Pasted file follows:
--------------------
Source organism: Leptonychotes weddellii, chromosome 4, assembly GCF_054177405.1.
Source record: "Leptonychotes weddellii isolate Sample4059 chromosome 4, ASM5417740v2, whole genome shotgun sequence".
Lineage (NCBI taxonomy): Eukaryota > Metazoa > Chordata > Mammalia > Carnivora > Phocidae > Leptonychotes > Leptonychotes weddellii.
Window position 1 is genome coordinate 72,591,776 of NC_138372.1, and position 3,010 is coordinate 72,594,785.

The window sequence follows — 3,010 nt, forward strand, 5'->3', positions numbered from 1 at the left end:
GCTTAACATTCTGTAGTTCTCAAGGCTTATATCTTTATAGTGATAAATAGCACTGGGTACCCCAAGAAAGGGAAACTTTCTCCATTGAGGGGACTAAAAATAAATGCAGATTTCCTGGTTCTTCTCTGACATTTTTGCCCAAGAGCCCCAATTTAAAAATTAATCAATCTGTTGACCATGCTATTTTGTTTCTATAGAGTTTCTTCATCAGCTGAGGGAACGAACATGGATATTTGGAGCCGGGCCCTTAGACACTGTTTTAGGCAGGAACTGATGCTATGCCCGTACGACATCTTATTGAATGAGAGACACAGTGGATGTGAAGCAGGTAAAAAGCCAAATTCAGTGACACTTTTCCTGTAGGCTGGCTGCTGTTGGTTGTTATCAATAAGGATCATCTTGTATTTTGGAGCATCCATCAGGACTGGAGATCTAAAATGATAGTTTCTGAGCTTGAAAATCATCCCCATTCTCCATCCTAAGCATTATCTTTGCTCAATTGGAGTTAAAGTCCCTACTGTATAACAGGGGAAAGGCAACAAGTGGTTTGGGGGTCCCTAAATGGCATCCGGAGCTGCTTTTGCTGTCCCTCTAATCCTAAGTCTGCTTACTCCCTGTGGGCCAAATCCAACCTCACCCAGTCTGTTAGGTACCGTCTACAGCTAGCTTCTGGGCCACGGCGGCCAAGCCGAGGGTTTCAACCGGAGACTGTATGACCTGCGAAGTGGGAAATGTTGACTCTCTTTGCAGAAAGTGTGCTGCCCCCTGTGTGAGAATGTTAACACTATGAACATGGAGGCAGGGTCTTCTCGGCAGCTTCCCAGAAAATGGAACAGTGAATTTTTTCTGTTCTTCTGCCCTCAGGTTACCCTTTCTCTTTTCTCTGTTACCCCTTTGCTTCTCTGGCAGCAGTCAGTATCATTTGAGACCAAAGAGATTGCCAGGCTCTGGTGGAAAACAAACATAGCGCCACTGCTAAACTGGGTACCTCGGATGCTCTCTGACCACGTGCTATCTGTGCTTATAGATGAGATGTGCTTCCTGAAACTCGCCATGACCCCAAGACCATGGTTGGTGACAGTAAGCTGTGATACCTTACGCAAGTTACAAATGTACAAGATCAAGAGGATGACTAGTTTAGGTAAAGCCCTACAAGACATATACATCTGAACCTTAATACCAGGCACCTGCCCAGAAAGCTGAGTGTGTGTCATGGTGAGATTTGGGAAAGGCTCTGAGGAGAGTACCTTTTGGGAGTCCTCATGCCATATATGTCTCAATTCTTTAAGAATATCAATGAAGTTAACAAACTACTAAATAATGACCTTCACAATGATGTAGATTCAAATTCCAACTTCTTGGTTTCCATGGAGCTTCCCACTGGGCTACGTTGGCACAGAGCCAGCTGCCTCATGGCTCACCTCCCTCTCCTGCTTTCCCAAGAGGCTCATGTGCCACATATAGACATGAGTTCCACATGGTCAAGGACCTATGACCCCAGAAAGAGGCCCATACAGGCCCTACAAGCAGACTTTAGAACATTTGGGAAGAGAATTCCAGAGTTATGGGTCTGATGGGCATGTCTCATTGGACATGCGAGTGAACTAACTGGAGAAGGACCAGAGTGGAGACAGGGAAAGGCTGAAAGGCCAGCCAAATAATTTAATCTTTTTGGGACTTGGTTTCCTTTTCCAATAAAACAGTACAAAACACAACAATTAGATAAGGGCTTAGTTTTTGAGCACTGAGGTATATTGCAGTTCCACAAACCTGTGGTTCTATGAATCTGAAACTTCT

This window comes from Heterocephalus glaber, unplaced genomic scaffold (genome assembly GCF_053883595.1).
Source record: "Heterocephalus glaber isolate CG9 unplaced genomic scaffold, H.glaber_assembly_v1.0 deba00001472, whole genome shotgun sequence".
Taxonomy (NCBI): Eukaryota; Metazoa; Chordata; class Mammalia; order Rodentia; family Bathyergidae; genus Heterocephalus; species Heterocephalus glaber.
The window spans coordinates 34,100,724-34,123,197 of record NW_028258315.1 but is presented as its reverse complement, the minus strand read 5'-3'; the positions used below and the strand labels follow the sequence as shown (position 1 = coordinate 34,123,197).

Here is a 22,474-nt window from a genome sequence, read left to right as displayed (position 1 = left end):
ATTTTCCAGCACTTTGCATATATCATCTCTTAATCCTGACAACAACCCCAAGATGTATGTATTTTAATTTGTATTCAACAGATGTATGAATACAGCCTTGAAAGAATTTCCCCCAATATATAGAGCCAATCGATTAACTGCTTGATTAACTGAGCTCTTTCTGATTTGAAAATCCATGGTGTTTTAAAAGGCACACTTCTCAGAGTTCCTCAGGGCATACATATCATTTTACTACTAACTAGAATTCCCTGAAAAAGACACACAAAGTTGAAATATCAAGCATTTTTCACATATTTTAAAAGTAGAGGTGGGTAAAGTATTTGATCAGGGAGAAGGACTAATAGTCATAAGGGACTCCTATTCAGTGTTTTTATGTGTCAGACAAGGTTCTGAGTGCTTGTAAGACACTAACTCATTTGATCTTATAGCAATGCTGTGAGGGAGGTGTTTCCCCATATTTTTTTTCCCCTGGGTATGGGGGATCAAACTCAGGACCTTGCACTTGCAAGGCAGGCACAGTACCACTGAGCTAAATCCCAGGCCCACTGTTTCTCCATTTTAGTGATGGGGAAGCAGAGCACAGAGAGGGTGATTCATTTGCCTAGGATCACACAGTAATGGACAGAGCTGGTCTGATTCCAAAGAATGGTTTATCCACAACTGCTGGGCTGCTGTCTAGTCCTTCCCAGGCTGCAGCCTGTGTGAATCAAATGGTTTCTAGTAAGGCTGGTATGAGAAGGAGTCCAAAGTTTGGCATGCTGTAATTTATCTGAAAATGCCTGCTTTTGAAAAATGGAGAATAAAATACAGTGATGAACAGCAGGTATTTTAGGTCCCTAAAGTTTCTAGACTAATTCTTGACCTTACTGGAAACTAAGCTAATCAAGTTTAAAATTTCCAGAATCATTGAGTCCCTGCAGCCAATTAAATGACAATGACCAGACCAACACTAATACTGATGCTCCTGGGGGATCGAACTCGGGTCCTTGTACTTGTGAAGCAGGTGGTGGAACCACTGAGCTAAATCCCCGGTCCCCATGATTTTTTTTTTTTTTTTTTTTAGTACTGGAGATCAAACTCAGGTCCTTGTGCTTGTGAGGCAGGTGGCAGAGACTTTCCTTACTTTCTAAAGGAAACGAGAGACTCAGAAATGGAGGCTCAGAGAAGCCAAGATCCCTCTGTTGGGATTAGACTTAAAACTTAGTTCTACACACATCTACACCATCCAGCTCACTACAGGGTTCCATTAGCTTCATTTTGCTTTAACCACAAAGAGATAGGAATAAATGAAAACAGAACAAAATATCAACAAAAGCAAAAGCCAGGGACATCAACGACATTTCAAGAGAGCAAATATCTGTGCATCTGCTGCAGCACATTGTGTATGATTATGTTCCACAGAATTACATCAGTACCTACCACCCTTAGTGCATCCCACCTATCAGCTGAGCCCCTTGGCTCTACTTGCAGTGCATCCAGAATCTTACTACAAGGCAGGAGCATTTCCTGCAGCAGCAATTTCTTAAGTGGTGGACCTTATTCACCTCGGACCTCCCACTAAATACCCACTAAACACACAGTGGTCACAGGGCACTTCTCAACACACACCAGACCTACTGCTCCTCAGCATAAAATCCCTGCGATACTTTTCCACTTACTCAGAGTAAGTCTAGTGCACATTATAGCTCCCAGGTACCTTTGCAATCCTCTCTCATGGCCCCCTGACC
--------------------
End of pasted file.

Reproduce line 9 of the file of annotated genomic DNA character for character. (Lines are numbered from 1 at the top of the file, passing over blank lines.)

Taxonomy (NCBI): Eukaryota; Metazoa; Chordata; class Mammalia; order Rodentia; family Bathyergidae; genus Heterocephalus; species Heterocephalus glaber.